Summary: Background: The Pulmonary Embolism (PE) Severity Index (PESI) is a clinical prognostic rule that accurately classifies PE patients into five risk classes with increasing mortality. PESI score has been validated in studies with a relatively short-term follow-up and its accuracy in predicting long-term prognosis has never been established. Methods: Consecutive patients admitted to the tertiary care hospital of Varese (Italy) with an objectively diagnosed PE between January 2005 and December 2009 were retrospectively included. Information on clinical presentation, diagnostic work-up, risk factors, treatment and mortality during a 1-year follow-up was collected. Results: Five hundred and thirty-eight patients were enrolled in this study. The mean age was 70.6 years (± SD 15.2), 44.4% of patients were male, and 27.9% had known cancer. One-year follow-up was available for 96.1% of patients. The overall mortality rate was 23.2% at 3 months, 30.2% at 6 months and 37.1% at 12 months. The discriminatory power of the PESI score to predict long-term mortality, expressed as the area under the ROC curve, was 0.77 (95%CI, 0.72-0.81) at 3 months, 0.77 (95%CI, 0.73-0.81) at 6 months and 0.79 (95%CI, 0.75-0.82) at 12 months. The PESI score confirmed its accurate prediction in patients without cancer. Simplified PESI had a similar overall accuracy to the original PESI at 3 and 6 months, but this was significantly lower at 1 year. Conclusions: The results of this study suggest that PESI score may also be an accurate tool to define the 6-month and 1-year mortality rates in PE patients.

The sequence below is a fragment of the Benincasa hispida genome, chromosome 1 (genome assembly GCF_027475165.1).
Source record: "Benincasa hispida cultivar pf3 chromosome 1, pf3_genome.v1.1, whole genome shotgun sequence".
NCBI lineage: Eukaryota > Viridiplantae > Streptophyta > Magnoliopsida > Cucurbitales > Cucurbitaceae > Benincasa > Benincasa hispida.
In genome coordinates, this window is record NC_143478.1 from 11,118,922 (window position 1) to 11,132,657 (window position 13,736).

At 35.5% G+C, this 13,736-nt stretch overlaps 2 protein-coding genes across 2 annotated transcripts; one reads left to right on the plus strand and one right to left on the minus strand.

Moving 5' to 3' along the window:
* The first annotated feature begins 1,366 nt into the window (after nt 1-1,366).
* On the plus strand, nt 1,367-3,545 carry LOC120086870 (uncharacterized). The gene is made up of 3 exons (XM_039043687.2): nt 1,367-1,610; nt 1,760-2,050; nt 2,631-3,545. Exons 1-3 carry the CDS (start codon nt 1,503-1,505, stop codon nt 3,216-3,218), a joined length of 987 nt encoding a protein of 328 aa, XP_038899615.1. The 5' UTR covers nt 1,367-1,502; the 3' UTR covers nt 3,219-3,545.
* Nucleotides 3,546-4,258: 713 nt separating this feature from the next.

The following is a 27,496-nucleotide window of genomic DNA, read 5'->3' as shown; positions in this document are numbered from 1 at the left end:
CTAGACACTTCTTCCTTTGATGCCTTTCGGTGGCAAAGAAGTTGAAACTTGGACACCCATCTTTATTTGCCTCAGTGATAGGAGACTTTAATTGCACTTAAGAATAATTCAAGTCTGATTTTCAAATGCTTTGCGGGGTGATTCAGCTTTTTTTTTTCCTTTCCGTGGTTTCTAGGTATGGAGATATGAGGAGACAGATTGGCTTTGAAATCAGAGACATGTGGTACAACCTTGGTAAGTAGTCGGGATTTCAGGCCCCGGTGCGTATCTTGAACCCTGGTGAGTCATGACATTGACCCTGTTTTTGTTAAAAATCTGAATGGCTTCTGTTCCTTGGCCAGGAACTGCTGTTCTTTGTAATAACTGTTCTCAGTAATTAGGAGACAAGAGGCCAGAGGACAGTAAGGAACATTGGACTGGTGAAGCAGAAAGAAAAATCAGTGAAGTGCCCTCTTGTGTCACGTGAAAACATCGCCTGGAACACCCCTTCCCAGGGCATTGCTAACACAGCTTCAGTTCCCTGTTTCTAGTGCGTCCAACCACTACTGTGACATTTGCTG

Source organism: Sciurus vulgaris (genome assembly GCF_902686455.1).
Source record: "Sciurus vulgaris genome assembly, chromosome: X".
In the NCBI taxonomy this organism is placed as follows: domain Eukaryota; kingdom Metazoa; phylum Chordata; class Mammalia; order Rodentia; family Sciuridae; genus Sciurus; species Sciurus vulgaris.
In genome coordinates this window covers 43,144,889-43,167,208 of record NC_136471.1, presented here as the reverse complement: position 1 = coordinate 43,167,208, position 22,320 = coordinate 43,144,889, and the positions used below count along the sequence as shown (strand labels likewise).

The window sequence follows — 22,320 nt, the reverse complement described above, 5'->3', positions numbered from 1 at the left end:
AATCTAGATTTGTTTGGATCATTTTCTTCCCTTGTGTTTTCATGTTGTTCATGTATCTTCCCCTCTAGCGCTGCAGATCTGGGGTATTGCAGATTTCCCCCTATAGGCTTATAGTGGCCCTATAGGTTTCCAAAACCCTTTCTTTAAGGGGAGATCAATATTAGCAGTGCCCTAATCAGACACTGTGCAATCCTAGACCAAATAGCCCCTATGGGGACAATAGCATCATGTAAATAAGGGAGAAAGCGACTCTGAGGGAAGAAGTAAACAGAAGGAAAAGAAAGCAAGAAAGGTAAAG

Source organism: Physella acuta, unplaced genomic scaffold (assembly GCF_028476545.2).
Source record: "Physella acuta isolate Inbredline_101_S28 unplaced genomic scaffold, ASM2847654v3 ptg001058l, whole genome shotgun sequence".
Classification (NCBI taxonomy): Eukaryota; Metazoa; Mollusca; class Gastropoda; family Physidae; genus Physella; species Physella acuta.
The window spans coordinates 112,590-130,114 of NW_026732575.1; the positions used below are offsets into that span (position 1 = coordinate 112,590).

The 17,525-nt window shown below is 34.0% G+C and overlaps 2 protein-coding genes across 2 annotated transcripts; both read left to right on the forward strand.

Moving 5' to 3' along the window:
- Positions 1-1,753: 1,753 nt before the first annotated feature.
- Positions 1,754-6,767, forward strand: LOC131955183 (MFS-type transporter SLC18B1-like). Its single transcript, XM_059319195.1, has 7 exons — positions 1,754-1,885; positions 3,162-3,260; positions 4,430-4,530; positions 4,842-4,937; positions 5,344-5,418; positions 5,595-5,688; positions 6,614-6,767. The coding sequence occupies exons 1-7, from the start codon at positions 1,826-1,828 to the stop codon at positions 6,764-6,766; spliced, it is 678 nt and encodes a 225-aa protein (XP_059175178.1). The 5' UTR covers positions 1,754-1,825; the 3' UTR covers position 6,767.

|Titolo:||Pulmonary Embolism Severity Index Accurately Predicts Long-Term Mortality Rate In Patients Hospitalized For Acute Pulmonary Embolism|
|Data di pubblicazione:||2013|
|Appare nelle tipologie:||Articolo su Rivista|